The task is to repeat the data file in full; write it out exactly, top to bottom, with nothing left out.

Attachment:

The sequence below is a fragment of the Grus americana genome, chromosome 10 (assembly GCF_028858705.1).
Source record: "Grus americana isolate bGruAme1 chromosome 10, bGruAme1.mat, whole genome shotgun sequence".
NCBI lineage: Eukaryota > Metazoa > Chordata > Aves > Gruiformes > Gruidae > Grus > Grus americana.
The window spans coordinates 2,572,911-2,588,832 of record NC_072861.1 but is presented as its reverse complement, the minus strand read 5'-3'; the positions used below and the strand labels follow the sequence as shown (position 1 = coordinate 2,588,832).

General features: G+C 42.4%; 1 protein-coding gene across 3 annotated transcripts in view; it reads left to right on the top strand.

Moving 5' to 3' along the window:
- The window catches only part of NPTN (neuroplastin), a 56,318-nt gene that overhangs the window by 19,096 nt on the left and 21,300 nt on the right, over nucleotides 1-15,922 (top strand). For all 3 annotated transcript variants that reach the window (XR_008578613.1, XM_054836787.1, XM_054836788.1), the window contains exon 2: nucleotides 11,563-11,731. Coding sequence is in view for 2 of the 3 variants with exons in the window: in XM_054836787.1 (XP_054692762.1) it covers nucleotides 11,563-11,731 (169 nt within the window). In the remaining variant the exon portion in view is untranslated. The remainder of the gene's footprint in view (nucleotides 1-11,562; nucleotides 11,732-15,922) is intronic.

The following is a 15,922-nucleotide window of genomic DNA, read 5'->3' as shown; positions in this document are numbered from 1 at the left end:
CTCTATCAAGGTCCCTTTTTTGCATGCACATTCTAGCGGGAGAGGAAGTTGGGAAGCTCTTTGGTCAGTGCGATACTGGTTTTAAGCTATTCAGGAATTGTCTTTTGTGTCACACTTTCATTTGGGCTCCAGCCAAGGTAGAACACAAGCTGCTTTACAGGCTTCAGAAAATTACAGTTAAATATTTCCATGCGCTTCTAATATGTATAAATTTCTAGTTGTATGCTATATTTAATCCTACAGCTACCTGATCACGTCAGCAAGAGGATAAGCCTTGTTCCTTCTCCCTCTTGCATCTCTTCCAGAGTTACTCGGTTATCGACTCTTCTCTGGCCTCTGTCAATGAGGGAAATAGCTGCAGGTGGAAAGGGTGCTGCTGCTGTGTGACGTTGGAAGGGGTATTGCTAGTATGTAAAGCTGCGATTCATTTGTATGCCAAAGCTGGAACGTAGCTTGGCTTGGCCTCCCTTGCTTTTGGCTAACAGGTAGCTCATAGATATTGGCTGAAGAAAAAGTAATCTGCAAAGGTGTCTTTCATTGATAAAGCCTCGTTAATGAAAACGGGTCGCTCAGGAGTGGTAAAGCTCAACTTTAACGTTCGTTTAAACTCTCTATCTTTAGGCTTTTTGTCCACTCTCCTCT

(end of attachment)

The sequence below is a fragment of the Grus americana genome, chromosome 10 (assembly GCF_028858705.1).
Source record: "Grus americana isolate bGruAme1 chromosome 10, bGruAme1.mat, whole genome shotgun sequence".
NCBI lineage: Eukaryota > Metazoa > Chordata > Aves > Gruiformes > Gruidae > Grus > Grus americana.
The window spans coordinates 2,572,911-2,588,832 of record NC_072861.1 but is presented as its reverse complement, the minus strand read 5'-3'; the positions used below and the strand labels follow the sequence as shown (position 1 = coordinate 2,588,832).

General features: G+C 42.4%; 1 protein-coding gene across 3 annotated transcripts in view; it reads left to right on the top strand.

Moving 5' to 3' along the window:
- The window catches only part of NPTN (neuroplastin), a 56,318-nt gene that overhangs the window by 19,096 nt on the left and 21,300 nt on the right, over nucleotides 1-15,922 (top strand). For all 3 annotated transcript variants that reach the window (XR_008578613.1, XM_054836787.1, XM_054836788.1), the window contains exon 2: nucleotides 11,563-11,731. Coding sequence is in view for 2 of the 3 variants with exons in the window: in XM_054836787.1 (XP_054692762.1) it covers nucleotides 11,563-11,731 (169 nt within the window). In the remaining variant the exon portion in view is untranslated. The remainder of the gene's footprint in view (nucleotides 1-11,562; nucleotides 11,732-15,922) is intronic.

The following is a 15,922-nucleotide window of genomic DNA, read 5'->3' as shown; positions in this document are numbered from 1 at the left end:
CTCTATCAAGGTCCCTTTTTTGCATGCACATTCTAGCGGGAGAGGAAGTTGGGAAGCTCTTTGGTCAGTGCGATACTGGTTTTAAGCTATTCAGGAATTGTCTTTTGTGTCACACTTTCATTTGGGCTCCAGCCAAGGTAGAACACAAGCTGCTTTACAGGCTTCAGAAAATTACAGTTAAATATTTCCATGCGCTTCTAATATGTATAAATTTCTAGTTGTATGCTATATTTAATCCTACAGCTACCTGATCACGTCAGCAAGAGGATAAGCCTTGTTCCTTCTCCCTCTTGCATCTCTTCCAGAGTTACTCGGTTATCGACTCTTCTCTGGCCTCTGTCAATGAGGGAAATAGCTGCAGGTGGAAAGGGTGCTGCTGCTGTGTGACGTTGGAAGGGGTATTGCTAGTATGTAAAGCTGCGATTCATTTGTATGCCAAAGCTGGAACGTAGCTTGGCTTGGCCTCCCTTGCTTTTGGCTAACAGGTAGCTCATAGATATTGGCTGAAGAAAAAGTAATCTGCAAAGGTGTCTTTCATTGATAAAGCCTCGTTAATGAAAACGGGTCGCTCAGGAGTGGTAAAGCTCAACTTTAACGTTCGTTTAAACTCTCTATCTTTAGGCTTTTTGTCCACTCTCCTCT